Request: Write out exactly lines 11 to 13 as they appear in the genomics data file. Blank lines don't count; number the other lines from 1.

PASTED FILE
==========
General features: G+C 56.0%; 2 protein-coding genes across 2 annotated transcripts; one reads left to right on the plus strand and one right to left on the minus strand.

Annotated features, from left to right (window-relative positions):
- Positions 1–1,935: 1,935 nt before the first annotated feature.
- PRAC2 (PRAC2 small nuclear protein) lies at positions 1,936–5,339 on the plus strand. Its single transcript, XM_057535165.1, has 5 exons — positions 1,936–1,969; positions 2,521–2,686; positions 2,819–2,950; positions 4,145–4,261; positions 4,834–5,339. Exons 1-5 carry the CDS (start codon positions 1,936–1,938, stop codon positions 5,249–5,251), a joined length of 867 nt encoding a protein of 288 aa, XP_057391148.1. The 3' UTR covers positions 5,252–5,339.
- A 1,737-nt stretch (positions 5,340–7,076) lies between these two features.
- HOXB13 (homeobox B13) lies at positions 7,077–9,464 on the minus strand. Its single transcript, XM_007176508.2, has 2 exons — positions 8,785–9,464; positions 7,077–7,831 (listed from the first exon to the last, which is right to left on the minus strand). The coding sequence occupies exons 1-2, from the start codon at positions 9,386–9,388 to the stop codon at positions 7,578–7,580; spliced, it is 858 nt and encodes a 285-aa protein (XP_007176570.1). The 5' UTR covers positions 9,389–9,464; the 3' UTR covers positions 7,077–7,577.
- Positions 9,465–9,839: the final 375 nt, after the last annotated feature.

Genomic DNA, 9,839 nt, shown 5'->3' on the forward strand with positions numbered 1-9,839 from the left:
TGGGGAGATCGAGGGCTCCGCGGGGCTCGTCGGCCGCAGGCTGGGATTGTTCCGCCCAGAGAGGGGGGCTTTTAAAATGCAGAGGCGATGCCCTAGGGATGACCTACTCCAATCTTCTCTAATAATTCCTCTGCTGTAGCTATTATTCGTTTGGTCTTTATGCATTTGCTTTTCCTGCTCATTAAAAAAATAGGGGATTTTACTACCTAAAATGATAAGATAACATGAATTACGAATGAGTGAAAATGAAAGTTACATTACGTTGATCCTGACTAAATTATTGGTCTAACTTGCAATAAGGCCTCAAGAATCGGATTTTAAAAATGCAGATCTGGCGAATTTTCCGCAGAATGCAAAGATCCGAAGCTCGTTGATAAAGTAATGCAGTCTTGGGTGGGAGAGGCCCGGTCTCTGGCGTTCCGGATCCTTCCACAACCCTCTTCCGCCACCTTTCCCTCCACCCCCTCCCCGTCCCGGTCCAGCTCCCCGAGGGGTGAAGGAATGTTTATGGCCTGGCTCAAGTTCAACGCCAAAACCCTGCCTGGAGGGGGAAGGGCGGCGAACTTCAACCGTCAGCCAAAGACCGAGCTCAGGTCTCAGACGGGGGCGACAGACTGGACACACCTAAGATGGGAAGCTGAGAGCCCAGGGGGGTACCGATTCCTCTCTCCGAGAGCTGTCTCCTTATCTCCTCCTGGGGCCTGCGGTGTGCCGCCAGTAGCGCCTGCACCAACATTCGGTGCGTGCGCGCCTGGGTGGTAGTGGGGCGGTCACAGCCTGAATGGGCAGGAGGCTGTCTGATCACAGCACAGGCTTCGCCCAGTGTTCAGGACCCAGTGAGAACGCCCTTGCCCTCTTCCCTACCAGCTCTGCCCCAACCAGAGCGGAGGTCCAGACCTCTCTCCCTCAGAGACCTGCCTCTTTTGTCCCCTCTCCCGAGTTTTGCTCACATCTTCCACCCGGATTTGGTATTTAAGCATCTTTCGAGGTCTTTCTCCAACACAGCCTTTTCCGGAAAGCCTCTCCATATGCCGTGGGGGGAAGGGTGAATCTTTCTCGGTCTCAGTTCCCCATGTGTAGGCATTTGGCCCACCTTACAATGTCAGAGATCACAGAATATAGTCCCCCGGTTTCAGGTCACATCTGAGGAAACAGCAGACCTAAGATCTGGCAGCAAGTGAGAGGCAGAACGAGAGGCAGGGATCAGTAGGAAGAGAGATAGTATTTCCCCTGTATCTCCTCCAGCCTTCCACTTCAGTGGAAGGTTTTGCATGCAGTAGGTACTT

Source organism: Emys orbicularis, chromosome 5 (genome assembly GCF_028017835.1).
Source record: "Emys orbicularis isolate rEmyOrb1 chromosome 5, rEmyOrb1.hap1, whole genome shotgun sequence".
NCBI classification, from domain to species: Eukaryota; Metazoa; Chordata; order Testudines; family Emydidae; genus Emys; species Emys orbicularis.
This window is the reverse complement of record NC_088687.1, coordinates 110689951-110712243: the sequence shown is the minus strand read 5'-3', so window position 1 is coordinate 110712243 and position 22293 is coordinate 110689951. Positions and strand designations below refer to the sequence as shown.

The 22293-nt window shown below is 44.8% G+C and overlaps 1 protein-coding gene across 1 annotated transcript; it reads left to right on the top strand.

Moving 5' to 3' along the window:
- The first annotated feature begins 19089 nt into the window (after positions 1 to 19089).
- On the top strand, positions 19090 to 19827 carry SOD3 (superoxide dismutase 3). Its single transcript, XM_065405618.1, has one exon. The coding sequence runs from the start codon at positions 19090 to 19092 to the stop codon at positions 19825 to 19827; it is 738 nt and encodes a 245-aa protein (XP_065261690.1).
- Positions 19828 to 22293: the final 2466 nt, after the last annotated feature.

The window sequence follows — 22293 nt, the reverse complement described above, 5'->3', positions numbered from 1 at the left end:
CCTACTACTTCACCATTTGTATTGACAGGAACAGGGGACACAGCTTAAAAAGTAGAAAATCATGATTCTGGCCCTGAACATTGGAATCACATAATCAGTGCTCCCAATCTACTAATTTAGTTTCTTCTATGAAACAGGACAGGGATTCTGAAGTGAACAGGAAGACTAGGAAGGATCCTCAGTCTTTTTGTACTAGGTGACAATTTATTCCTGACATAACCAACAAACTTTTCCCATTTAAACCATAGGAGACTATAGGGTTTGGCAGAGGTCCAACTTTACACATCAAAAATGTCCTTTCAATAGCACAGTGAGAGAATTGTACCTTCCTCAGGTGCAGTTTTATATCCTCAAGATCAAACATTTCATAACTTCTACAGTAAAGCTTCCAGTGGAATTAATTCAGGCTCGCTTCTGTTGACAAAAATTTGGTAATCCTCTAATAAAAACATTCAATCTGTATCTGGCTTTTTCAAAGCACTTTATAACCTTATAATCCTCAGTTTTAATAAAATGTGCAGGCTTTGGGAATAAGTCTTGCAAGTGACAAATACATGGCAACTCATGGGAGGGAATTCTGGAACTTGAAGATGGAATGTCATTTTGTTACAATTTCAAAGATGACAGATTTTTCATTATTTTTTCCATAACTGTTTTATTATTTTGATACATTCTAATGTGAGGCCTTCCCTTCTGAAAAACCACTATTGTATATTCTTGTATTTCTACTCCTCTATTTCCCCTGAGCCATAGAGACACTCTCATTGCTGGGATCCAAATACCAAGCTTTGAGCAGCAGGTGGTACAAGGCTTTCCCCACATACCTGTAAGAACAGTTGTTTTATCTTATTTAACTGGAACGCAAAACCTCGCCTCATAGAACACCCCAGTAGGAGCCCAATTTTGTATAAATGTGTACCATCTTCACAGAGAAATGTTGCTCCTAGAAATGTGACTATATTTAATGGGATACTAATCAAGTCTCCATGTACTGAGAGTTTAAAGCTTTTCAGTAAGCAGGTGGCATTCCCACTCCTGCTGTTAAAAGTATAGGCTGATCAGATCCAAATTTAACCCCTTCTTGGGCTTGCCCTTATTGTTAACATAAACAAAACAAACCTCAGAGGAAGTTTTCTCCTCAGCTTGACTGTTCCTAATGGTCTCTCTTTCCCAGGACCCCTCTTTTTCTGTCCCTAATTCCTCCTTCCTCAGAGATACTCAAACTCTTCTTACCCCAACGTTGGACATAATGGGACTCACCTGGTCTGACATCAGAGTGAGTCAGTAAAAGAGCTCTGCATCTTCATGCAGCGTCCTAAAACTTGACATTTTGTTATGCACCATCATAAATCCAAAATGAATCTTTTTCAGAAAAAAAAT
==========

Source record: "Emys orbicularis isolate rEmyOrb1 chromosome 5, rEmyOrb1.hap1, whole genome shotgun sequence".
NCBI classification, from domain to species: Eukaryota; Metazoa; Chordata; order Testudines; family Emydidae; genus Emys; species Emys orbicularis.
This window is the reverse complement of record NC_088687.1, coordinates 110689951-110712243: the sequence shown is the minus strand read 5'-3', so window position 1 is coordinate 110712243 and position 22293 is coordinate 110689951. Positions and strand designations below refer to the sequence as shown.